Quantitative analysis of serum HBV DNA was performed retrospectively from stored serum samples. For real time reverse transcription (RT)‐PCR quantification, viral DNA was extracted using a Qiagen Blood Kit (Qiagen, Chatworth, California, USA) according to the manufacturer's instructions. Real time PCR was performed with an Applied Biosystems 7300 Real Time PCR System (Applied Biosystems, Foster City, California, USA). The amplification reaction was performed in 25 μl of reaction mixture containing 1× TaqMan buffer (PE Biosystems, Foster City, California, USA), 300 nM of each primer, 250 nM TaqMan probe (PE Biosystems), 0.5 U of AmpErase uracil N‐glycosylase, and 1.5 U of AmpliTaq Gold DNA polymerase (PE Biosystems). Amplification conditions were 50°C for two minutes, 95°C for 10 minutes, and 45 cycles of 95°C for 15 seconds and 62°C for one minute. The respective sequences of forward primer, reverse primer, and TaqMan probe were as follows: 5′‐CTC CCC GTC TGT KCC TTC TCA TC‐3′ (HBVRT1F, nucleotides 1542‐1564; K=G or T), 5′‐GGC GTT CAC GGT GGT CTC CAT GC‐3′ (HBVRT1R, nucleotides 1625‐1603), and 5′ FAM‐CCG TGT GCA CTT CGC TTC ACC TCT GC‐TAMRA 3′ (HBV1TAQ, nucleotides 1575‐1600). Nucleotide sequence positions were numbered according to Ono and colleagues.12 For preparation of an external standard containing non‐infectious material, two tandem repeats of HBV genomic DNA (GenBank X14193) were cloned into vector pUC119 and transformed into HB101 Escherichia coli bacterial strain. Plasmid DNA was purified by ultracentrifugation on CsCl gradients. The standard plasmid DNAs were calibrated against the World Health Organization International Standard for HBV DNA (NIBSC, Potters Bar, UK): 1 IU/ml was converted into 5 copies/ml according to Saldanha and colleagues.13 DNA concentrations of samples were calculated from standard curve equation (Ct = slope × log copy + intercept). Linear dynamic range of detection was found to be 366–3.66×1011copies/ml (r2=0.998).
Viral DNA (2 μl) was used for the PCR reaction. For RFMP genotyping, PCR was performed in an 18 μl reaction mixture containing 20 mM Tris HCl (pH 8.4), 50 mM KCl, 0.2 mM of each dNTP, 10 pmol of each primer, and 0.4 units of Platinum Taq DNA polymerase (Invitrogen, Carlsbad, California, USA). Amplification conditions included initial denaturation at 94°C for two minutes followed by 35 cycles of denaturation at 94°C for 30 seconds, annealing at 55°C for 30 seconds, and extension at 72°C for 30 seconds. The sequences for the forward and reverse primers used in the PCR are described in the appendix. Sequences with small letters were engineered to insert MmeI and HaeIII, and MmeI and SspI restriction recognition sites in amplicons for rtA181V/T and rtN236T, respectively. Restriction enzyme digestion of PCR products was performed by mixing the PCR mixture with 10 μl of reaction buffer containing 5 mM potassium acetate, 2 mM Tris acetate, 1 mM magnesium acetate, 1 mM dithiothreitol and 1.5 units of MmeI (NEB, Boston, Massachusetts, USA). The reaction mixtures were incubated at 37°C for two hours and further incubated at 37°C for two hours with HaeIII or SspI (NEB) for analysis of rtA181V/T or rtN236T, respectively. Mass spectra were acquired on a linear MALDI‐TOF MS (Bruker Daltonics Biflex IV, Billerica, Massachusetts, USA) workstation, as previously described.14 Expected mass for each codon is shown in intablestables 1 and 22.
To amplify the HBV polymerase gene coding for amino acids 380–615 for sequencing analysis, PCR was performed using primers BF105 (5′‐ TCC TGC TGC TAT GCC TCA TC‐3′, nucleotide number 411‐430) and BR112 (5′‐TTC CGT CCA CAT ATC CCA TGA AGT TAA GGG A‐3′, nucleotide number 895‐865), as described by Chayama and colleagues,2 at baseline, week 48, and week 96 of treatment. For confirmation of viral quasispecies, we cloned the PCR amplicons into plasmids (pCR‐Script Amp cloning vector; Stratagene, La Jolla, California, USA). Ten clones were initially sequenced for each sample; additional clones were sequenced when the presence of a mixed population could not be demonstrated. Sequence analysis was performed by ABI PRISM 310 Genetic Analyzer (Applied Biosystems, New York, New York, USA).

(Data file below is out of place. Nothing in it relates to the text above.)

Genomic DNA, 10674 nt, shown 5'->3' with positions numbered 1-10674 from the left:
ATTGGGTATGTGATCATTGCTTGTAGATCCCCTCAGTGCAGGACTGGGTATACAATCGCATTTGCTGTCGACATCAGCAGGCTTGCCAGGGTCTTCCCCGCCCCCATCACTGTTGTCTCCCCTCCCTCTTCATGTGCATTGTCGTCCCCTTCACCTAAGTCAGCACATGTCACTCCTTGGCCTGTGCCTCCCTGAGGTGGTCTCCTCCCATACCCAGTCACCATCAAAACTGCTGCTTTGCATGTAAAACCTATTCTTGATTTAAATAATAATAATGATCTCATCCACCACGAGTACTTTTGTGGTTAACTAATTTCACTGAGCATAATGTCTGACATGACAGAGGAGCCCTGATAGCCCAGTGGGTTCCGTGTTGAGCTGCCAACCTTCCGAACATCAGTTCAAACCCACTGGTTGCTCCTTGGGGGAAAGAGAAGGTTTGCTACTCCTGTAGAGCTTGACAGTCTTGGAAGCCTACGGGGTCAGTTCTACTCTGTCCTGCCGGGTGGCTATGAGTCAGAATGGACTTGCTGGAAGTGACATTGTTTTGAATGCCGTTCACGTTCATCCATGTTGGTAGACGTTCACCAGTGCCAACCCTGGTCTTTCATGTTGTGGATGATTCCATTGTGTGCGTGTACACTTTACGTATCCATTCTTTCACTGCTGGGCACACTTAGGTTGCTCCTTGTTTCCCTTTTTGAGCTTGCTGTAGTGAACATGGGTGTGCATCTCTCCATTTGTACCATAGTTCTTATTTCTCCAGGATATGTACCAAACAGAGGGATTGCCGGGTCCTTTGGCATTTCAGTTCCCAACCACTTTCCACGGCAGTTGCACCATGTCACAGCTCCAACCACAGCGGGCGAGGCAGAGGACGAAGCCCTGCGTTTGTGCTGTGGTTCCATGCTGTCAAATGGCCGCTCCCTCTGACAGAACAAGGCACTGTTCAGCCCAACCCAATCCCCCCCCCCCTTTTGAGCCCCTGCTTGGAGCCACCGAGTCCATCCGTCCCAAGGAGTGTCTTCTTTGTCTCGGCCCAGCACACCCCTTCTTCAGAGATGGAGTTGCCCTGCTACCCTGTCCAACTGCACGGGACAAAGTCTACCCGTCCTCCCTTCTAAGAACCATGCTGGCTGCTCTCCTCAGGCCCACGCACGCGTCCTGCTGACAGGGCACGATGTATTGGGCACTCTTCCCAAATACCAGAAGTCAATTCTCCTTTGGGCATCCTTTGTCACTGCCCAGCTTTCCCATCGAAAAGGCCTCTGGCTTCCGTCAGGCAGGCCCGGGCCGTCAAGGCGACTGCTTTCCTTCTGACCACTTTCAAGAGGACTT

Values are expressed as means (SEM) for experiments that compared patients with or without the ADV mutation. The proportion of patients who had predefined laboratory abnormalities was recorded, and between patients with or without mutant comparisons were performed using χ2 tests of association. The Kaplan‐Meier method was used to estimate the time to development of genotypic and phenotypic resistance to ADV. A p value <0.05 was considered statistically significant.
Table 33 summarises the baseline characteristics and demographics for the 67 LMV resistant patients who were treated with ADV. Thirty nine of 67 patients (60%) had CHB. The remaining 28 of the 67 patients (40%) had either compensated (LC‐c, n=21) or decompensated (LC‐d, n=7) liver cirrhosis (LC). Mean HBV DNA level, presented as log10 copies/ml, was 7.3. Mean duration of treatment was 15.6 months.
During the course of the ADV treatment, a total of nine LMV resistant patients who were treated with ADV developed the amino acid substitution at the conserved sites in the HBV‐RT domain (table 44).). Representative RFMP analyses of the rtA181V and rtN236T mutations are shown in fig 11.. We did not see any deviations from the predicted mass patterns in our samples that could be due to genotype differences or the existence of potential polymorphisms. RFMP analysis revealed that nine patients had developed a total of 11 amino acid substitutions on the rt domain of HBV polymerase during the course of ADV treatment. The rtA181V, rtN236T, and rtA181T mutations were detected in five, four, and two of the 67 patients at treatment months 12–17, 3–19, and 7–20, respectively. Two of the five rtA181V patients were simultaneously carrying the rtN236T mutation (table 44).). Comparison of baseline characteristics of the patients without (n=58) or with (n=9) the ADV mutation did not revealed any statistically significant differences in baseline ALT, treatment duration, presence or absence of HBeAg, or baseline serum HBV DNA levels (table 33).). In contrast to the patient group without the ADV mutation, the patients with the ADV mutation were either LC‐c (n=5) or LC‐d (n=3).